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In part one (1 of 2) of this pentatonic improvisation masterclass, legendary saxophonist Jerry Bergonzi breaks down his exciting approach to soloing and composing using pentatonic scales. With the accompaniment of Andy LaVerne, Jerry goes beyond the minor and major pentatonic scales by showing you how any 5 notes can be used as a creative vehicle for jazz improvisation. If you want to take your solos to fresh and interesting places, this pentatonic improvisation lesson series is for you. NOTE: There is a PDF bundled with the "purchase" version of this video (not the $8.99 "rental" version), which contains the embedded notation seen in the masterclass. If you want to buy this 2-part series at a discount, you can get the entire bundle here!
NOTE: There is an optional 42 page PDF which includes the embedded notation and charts seen in the videos. It also contains transcriptions of Jerry's improvised solos. It is included in the DISCOUNTED BUNDLE AVAILABLE HERE or it can be purchased separately.
Topics Covered: Improvisation, major and minor pentatonic scales, other pentatonics, altering notes, playing over changes, jazz harmony, “Mid Winter”, “Bi-Solar”, “Blue Bossa”, composing with pentatonics, getting interesting sounds, etc.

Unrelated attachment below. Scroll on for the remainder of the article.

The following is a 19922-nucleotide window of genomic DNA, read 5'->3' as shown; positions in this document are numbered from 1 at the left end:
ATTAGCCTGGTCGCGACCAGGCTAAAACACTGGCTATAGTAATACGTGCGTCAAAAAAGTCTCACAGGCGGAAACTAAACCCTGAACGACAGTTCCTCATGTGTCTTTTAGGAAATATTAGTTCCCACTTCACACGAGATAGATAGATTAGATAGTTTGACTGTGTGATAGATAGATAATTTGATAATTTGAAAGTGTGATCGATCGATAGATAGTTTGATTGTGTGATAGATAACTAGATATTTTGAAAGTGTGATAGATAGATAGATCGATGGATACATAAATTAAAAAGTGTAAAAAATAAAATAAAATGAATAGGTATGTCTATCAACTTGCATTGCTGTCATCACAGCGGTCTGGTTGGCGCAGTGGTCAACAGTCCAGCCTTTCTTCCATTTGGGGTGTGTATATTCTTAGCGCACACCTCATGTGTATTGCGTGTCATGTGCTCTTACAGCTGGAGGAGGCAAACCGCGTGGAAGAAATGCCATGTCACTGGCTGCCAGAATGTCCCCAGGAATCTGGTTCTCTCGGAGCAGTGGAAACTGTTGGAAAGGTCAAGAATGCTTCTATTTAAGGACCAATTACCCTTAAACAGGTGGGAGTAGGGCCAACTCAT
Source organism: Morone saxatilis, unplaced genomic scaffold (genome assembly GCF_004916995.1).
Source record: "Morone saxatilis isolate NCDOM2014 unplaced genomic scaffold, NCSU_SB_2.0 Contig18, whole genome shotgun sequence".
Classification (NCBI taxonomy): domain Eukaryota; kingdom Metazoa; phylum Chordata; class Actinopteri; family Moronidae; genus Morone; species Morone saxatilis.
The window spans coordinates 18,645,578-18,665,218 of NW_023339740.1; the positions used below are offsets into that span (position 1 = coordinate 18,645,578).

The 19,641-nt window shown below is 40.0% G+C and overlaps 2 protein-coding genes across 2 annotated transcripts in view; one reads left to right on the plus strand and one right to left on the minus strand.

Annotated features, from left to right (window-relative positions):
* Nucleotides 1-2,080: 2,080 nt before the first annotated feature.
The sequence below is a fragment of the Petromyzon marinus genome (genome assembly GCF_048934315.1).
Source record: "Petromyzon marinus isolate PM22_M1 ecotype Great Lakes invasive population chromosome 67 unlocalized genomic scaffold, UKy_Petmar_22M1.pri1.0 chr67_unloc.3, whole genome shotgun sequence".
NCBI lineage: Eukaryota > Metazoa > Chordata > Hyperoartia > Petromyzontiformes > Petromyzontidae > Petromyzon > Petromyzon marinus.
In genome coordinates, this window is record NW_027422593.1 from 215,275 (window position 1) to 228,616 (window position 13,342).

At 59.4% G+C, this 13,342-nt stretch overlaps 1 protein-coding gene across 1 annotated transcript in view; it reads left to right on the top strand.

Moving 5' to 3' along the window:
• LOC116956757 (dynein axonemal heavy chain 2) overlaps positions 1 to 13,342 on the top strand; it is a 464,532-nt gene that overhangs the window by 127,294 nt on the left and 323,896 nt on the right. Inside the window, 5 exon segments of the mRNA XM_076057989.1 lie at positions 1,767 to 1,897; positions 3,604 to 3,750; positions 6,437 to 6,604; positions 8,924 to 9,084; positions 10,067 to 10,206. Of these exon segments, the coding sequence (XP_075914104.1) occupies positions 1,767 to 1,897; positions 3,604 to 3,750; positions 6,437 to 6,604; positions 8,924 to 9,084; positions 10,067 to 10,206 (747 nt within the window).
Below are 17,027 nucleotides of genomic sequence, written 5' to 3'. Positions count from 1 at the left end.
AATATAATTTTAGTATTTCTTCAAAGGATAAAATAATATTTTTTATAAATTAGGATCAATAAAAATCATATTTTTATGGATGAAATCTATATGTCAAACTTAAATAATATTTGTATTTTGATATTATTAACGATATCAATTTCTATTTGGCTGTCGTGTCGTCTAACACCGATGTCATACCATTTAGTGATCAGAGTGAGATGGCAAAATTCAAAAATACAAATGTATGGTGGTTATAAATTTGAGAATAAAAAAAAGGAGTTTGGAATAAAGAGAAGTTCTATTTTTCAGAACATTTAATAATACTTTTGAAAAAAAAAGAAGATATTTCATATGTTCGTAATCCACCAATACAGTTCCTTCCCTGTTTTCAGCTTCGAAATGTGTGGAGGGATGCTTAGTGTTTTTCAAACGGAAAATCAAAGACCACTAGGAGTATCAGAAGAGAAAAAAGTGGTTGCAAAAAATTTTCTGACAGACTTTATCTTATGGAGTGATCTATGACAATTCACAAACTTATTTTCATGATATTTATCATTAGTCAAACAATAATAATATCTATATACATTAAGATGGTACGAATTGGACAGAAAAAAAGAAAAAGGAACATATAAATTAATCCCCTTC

A fine, high-powered tenor saxophonist with a tone influenced by John Coltrane, a mastery of chord changes, and a strong musical imagination, Jerry Bergonzi has long had an underground following in the Boston area. He started on clarinet when he was eight, switching to alto at 12, and finally to tenor two years later. Bergonzi was inspired early on by Sonny Rollins, Coltrane, and Hank Mobley. He attended Lowell University and then after graduation played electric bass in local bands behind singers and strippers, saving up enough money to move to New York in 1972. After struggling in the Big Apple for seven years and gaining some recognition as a member of Two Generations of Brubeck and of the Dave Brubeck Quartet (with whom he appeared on several Concord albums during 1979-1981), Bergonzi moved back to Boston in 1981, where he developed a strong career both as a tenorman and as an educator. He has since led several groups (including two called Con Brio and Gonz) and recorded for the Plug, Not Fat, Red, and Blue Note labels.